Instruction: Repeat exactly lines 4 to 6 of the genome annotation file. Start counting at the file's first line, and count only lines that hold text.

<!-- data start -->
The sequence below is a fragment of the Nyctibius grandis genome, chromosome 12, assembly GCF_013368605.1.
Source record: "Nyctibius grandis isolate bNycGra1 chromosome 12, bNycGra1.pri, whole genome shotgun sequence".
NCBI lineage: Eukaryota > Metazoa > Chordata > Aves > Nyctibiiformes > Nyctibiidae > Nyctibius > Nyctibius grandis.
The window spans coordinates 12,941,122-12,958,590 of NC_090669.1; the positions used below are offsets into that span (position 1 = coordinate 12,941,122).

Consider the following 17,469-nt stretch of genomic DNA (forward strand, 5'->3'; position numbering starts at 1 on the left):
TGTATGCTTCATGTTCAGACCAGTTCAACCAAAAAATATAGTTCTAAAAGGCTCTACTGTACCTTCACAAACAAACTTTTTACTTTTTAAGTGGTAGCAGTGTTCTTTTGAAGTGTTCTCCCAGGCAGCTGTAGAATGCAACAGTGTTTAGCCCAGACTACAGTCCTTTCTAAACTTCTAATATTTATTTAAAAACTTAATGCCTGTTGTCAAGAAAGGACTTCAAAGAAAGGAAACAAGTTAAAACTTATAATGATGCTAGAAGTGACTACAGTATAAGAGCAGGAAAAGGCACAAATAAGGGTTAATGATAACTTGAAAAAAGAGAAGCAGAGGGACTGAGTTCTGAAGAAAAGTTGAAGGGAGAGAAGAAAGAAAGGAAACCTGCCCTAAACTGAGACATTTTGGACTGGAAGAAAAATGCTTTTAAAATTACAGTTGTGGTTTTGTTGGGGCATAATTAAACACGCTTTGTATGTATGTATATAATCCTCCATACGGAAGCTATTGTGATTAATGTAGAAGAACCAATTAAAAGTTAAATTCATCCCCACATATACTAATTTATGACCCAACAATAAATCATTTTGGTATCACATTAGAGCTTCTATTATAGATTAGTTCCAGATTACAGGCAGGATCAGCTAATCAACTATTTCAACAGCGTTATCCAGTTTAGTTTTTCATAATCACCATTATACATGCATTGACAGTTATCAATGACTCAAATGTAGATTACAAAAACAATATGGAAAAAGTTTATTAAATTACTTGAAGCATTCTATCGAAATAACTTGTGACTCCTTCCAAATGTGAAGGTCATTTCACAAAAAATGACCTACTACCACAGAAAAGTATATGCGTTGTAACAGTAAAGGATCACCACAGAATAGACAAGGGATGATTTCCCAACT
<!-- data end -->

The window spans coordinates 12,941,122-12,958,590 of NC_090669.1; the positions used below are offsets into that span (position 1 = coordinate 12,941,122).

Consider the following 17,469-nt stretch of genomic DNA (forward strand, 5'->3'; position numbering starts at 1 on the left):
TGTATGCTTCATGTTCAGACCAGTTCAACCAAAAAATATAGTTCTAAAAGGCTCTACTGTACCTTCACAAACAAACTTTTTACTTTTTAAGTGGTAGCAGTGTTCTTTTGAAGTGTTCTCCCAGGCAGCTGTAGAATGCAACAGTGTTTAGCCCAGACTACAGTCCTTTCTAAACTTCTAATATTTATTTAAAAACTTAATGCCTGTTGTCAAGAAAGGACTTCAAAGAAAGGAAACAAGTTAAAACTTATAATGATGCTAGAAGTGACTACAGTATAAGAGCAGGAAAAGGCACAAATAAGGGTTAATGATAACTTGAAAAAAGAGAAGCAGAGGGACTGAGTTCTGAAGAAAAGTTGAAGGGAGAGAAGAAAGAAAGGAAACCTGCCCTAAACTGAGACATTTTGGACTGGAAGAAAAATGCTTTTAAAATTACAGTTGTGGTTTTGTTGGGGCATAATTAAACACGCTTTGTATGTATGTATATAATCCTCCATACGGAAGCTATTGTGATTAATGTAGAAGAACCAATTAAAAGTTAAATTCATCCCCACATATACTAATTTATGACCCAACAATAAATCATTTTGGTATCACATTAGAGCTTCTATTATAGATTAGTTCCAGATTACAGGCAGGATCAGCTAATCAACTATTTCAACAGCGTTATCCAGTTTAGTTTTTCATAATCACCATTATACATGCATTGACAGTTATCAATGACTCAAATGTAGATTACAAAAACAATATGGAAAAAGTTTATTAAATTACTTGAAGCATTCTATCGAAATAACTTGTGACTCCTTCCAAATGTGAAGGTCATTTCACAAAAAATGACCTACTACCACAGAAAAGTATATGCGTTGTAACAGTAAAGGATCACCACAGAATAGACAAGGGATGATTTCCCAACT